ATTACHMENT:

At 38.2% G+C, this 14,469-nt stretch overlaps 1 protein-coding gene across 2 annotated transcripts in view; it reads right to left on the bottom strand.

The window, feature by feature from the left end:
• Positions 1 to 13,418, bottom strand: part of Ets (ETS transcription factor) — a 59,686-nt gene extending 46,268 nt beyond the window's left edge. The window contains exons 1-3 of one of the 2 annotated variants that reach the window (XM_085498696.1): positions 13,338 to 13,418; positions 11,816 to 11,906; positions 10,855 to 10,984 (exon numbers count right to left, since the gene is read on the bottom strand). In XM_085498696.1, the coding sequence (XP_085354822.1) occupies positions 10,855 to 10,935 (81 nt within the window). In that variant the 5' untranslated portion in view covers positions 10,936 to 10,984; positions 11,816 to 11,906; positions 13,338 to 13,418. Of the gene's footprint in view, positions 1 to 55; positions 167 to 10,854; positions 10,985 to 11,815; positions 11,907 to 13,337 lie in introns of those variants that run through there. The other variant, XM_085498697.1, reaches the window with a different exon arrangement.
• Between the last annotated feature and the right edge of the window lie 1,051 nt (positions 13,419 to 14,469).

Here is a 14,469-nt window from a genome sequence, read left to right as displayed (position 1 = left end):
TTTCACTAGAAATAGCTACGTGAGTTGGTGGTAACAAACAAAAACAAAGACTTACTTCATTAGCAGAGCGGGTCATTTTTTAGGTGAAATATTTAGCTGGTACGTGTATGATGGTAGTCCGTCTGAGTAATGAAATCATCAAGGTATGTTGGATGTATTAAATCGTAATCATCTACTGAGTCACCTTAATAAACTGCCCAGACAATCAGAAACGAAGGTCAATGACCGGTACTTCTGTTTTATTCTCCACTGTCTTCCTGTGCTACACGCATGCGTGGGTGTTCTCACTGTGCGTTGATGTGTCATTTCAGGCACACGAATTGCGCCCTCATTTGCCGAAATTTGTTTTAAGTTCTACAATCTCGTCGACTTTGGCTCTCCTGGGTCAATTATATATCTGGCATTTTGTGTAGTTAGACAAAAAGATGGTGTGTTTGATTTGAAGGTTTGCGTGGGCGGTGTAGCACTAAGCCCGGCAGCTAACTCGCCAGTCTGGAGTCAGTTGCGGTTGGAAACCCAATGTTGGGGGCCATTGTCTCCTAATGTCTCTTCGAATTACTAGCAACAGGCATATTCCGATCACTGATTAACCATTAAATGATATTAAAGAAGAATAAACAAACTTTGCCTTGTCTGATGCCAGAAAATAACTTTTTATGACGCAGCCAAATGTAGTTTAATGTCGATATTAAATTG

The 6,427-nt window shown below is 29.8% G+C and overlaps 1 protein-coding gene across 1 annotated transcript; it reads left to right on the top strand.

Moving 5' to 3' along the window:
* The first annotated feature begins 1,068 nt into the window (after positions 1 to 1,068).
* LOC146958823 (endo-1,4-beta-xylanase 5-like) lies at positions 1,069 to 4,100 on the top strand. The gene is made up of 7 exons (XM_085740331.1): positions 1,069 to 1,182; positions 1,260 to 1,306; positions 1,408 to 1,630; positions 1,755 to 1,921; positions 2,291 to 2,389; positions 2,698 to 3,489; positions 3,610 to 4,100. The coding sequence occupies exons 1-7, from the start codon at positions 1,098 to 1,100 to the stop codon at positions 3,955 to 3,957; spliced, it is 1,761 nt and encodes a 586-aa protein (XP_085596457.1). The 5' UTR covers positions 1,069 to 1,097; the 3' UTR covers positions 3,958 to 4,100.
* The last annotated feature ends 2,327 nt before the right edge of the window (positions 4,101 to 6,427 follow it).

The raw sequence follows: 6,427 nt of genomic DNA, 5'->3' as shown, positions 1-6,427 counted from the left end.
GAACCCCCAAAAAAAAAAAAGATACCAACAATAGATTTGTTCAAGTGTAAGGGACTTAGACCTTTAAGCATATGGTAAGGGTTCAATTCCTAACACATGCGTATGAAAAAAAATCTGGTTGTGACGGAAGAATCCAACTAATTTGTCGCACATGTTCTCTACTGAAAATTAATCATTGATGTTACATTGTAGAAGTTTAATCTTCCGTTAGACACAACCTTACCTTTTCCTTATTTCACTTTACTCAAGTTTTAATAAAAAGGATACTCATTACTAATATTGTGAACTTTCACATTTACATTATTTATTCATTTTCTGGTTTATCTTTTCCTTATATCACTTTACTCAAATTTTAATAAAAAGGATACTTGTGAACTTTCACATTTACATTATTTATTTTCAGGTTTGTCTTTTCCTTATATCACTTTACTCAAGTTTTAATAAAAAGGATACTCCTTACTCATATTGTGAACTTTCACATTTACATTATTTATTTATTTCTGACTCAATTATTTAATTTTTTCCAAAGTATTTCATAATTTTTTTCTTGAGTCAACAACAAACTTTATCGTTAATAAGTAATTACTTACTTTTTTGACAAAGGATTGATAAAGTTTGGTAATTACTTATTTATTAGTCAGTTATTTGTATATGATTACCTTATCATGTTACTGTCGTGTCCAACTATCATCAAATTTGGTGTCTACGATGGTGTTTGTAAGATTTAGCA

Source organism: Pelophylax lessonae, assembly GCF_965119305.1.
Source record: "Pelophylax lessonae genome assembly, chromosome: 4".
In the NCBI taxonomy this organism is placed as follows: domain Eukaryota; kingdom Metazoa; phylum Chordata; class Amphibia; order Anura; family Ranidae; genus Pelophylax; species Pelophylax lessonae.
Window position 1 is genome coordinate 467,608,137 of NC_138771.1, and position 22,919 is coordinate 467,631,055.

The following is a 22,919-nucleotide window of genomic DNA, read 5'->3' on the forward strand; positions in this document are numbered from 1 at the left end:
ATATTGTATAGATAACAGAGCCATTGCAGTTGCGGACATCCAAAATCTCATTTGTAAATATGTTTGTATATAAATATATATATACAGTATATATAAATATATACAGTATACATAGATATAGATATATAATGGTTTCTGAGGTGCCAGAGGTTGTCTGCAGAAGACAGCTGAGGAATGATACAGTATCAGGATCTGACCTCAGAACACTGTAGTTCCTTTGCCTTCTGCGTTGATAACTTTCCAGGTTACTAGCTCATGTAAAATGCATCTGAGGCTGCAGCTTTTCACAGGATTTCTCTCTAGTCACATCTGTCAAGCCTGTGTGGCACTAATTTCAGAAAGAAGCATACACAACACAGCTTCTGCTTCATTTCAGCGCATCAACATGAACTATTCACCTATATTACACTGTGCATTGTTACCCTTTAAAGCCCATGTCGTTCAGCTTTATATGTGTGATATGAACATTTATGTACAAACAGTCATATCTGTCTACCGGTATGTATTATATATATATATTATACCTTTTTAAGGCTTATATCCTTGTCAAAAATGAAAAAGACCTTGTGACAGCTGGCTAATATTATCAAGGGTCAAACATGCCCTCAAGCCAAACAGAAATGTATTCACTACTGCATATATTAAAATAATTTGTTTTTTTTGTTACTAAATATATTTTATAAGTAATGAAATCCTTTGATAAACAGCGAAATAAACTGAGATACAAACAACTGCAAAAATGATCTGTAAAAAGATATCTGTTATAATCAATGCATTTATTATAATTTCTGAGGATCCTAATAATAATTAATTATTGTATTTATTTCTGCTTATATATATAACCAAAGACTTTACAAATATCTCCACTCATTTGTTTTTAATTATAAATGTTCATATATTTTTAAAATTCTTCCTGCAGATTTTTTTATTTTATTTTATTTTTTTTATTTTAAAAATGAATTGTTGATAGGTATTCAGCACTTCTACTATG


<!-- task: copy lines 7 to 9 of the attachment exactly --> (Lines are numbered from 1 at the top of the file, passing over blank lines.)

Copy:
The 6,427-nt window shown below is 29.8% G+C and overlaps 1 protein-coding gene across 1 annotated transcript; it reads left to right on the top strand.

Moving 5' to 3' along the window:
* The first annotated feature begins 1,068 nt into the window (after positions 1 to 1,068).